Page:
ISSN: 1391 - 0531
Sunday, October 22, 2006
Vol. 41 - No 21

New note in your wallet!

Higher denomination currency after 25 years

By Dr. Kavan Ratnatunga

A Rs. 2000 currency note, the first higher denomination note after over 25 years was issued into circulation by the Central Bank on October 17. The same denomination was issued as a commemorative coin five months ago.

Printed just before the presidential election in 2005, without a final decision on their release, the notes were kept in the Bank vault for almost one year. Normally, stocks are held without date and signature, which are printed last when needed. Dated 2005.11.02, the Rs. 2000 note carries the signatures of former Minister of Finance, Dr. Sarath Amunugama and former Governor of the Central Bank, Sunil Mendis.

The new Rs. 2000 note features images from Sigiriya, and is predominantly lighter rose and brown in colour. A Sigiriya fresco reappears on the currency note; It was last used on the Rs. 100 notes from 1952 to 1969. The theme and colour is the same as the pictorial Rs. 2 note first issued in 1941-02-01 with a portrait of King George VI.

Measuring 164 x 82 mm which is 10 mm longer and 4 mm wider than the current Rs. 1000 currency note, the Rs. 2000 note is slightly longer than expected since all higher denomination notes are 6 mm longer and 4 mm wider than their immediately lower denomination. However, being exactly twice as long as it is wide, it will stack better and probably just fit into most wallets without an extra fold on top.

The risk of forgery is a major drawback with high denomination currency notes. With modern computer technology, forgeries of the Rs. 1000 and Rs. 500 notes may go unnoticed by the public in a bundle of notes, although easily identified by closer inspection of the security features. This is the reason for the elaborate designs and intaglio printing on currency notes.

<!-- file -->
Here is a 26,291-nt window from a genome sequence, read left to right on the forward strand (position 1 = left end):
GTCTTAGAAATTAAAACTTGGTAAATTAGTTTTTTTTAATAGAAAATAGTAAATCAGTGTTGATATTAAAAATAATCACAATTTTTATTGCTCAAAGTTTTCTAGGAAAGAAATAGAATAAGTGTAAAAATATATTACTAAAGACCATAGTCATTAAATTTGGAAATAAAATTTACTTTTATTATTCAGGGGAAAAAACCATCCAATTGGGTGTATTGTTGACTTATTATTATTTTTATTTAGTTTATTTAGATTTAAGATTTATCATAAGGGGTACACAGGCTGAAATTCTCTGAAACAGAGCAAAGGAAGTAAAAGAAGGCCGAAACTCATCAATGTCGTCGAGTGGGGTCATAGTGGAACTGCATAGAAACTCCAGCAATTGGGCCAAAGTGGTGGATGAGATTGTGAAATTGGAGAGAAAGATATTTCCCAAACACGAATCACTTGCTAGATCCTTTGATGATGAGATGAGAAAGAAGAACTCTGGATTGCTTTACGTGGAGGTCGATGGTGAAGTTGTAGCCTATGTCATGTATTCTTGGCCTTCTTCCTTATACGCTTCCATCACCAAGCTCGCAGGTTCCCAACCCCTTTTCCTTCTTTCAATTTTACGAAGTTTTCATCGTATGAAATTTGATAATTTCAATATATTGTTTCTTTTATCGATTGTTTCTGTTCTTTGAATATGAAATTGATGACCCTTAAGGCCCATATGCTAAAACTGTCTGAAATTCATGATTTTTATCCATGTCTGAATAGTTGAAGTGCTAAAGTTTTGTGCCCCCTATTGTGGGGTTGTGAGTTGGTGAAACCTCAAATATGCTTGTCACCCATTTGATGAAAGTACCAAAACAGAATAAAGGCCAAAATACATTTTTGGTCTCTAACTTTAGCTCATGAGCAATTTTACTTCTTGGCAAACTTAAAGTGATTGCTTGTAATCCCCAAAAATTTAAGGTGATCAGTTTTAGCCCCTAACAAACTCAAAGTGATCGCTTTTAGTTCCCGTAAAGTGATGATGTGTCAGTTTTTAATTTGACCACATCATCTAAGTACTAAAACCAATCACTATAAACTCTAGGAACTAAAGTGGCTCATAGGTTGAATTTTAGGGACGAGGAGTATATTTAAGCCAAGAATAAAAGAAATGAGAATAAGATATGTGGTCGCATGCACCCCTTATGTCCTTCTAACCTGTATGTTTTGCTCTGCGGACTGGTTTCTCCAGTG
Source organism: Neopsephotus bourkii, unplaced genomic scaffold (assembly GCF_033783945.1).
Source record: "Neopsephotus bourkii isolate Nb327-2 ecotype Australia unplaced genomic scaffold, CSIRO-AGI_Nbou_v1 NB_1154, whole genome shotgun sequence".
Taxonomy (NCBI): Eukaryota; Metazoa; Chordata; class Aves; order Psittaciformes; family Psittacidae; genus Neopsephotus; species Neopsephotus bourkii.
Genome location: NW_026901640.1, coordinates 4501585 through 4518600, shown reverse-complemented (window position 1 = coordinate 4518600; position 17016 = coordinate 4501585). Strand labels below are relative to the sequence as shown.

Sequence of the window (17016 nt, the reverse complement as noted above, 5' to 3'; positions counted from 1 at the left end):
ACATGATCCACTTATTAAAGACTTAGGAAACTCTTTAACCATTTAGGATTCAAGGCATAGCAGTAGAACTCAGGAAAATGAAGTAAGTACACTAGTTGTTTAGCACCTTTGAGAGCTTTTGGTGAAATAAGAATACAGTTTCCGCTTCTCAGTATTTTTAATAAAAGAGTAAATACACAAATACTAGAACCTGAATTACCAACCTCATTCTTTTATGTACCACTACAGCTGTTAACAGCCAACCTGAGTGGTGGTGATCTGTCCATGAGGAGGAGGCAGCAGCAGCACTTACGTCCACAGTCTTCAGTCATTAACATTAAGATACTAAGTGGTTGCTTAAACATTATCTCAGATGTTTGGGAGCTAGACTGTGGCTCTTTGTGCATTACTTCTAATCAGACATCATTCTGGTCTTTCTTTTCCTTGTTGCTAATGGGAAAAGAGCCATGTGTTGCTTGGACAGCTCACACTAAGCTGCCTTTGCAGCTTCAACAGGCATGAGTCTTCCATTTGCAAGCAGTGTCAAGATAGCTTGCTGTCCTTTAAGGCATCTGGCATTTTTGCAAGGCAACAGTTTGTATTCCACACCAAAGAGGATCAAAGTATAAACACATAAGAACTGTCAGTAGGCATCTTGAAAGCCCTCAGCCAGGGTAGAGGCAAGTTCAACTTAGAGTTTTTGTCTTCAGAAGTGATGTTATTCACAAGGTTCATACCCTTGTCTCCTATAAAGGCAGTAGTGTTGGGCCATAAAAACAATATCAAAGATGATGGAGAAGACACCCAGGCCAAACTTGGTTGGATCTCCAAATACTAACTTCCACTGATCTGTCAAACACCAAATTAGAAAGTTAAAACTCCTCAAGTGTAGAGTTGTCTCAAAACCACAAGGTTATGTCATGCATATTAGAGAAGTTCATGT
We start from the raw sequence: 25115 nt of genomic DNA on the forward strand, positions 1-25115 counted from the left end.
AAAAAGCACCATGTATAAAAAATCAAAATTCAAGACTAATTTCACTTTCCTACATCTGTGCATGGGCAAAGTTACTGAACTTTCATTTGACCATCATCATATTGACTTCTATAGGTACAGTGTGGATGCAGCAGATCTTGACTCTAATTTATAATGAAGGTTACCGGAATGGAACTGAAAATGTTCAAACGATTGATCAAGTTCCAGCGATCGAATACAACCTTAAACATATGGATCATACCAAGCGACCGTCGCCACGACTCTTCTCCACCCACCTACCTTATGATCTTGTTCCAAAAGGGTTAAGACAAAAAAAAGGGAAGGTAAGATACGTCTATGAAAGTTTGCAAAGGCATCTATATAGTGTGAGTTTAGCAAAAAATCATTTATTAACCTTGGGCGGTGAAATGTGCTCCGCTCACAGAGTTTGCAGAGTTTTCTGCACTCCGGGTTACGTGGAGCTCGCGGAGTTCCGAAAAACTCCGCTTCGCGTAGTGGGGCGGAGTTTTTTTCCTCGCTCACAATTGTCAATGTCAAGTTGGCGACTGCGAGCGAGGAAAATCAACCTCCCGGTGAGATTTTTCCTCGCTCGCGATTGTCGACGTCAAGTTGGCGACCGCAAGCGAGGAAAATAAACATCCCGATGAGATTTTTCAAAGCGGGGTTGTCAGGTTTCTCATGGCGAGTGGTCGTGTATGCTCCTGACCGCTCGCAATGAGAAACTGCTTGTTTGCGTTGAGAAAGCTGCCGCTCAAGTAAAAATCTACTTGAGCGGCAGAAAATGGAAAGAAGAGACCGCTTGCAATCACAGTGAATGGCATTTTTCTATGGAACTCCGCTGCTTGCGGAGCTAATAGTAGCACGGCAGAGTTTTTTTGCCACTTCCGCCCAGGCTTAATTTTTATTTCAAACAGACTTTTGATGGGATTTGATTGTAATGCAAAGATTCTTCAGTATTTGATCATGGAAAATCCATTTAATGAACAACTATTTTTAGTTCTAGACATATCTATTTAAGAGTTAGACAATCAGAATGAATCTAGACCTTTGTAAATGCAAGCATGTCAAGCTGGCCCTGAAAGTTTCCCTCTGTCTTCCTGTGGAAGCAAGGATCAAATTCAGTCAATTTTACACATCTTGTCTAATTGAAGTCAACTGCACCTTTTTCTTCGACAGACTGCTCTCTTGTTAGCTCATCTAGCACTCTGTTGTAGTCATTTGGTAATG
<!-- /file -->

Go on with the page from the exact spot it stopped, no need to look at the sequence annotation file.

The Rs. 2000 note contains several new advanced security features.

The 4 mm. wide Starchrometh with 'gaps' is on the front of the bank note, while its colour will change from red to green when the note is tilted with clear text showing Rs 2000, butterfly motif and SRI LANKA. The mirror image of this text also appears along the band with the start of sequence and the six broken segments located randomly. A vertical gold band with a repeated lotus motif is printed on the back of the note.

A watermark representing the Heraldic Lion in the National Flag of Sri Lanka with highlighted sword is a see through feature. CornerstoneTM a specific watermark feature can be seen as diagonal bars at four corners of the bank note when the note is held up to the light.

Micro lettering 0.25 mm in height with the repeated text banner SRI LANKA CENTRAL BANK in Sinhala, Tamil, and English is printed on both sides.

The fluorescent printing incorporated in this note can be viewed under Ultra-Violet (UV) light. As is standard for this series, the denomination 2000 within box appears to the left of the metallic strip. The large dull green and orange circular motif behind the 'Sesatha' glows with a beautiful bright yellow and red. To assist the visually impaired, 20 tactile bars have been incorporated in the front, left and right hand centre edges of the note that can be rubbed for texture feel. The strengthened corners feel like plastic in the front.

It will be a few months before Bank ATMs issue the new Rs. 2000 currency note.

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Copyright 2006 Wijeya Newspapers Ltd.Colombo. Sri Lanka.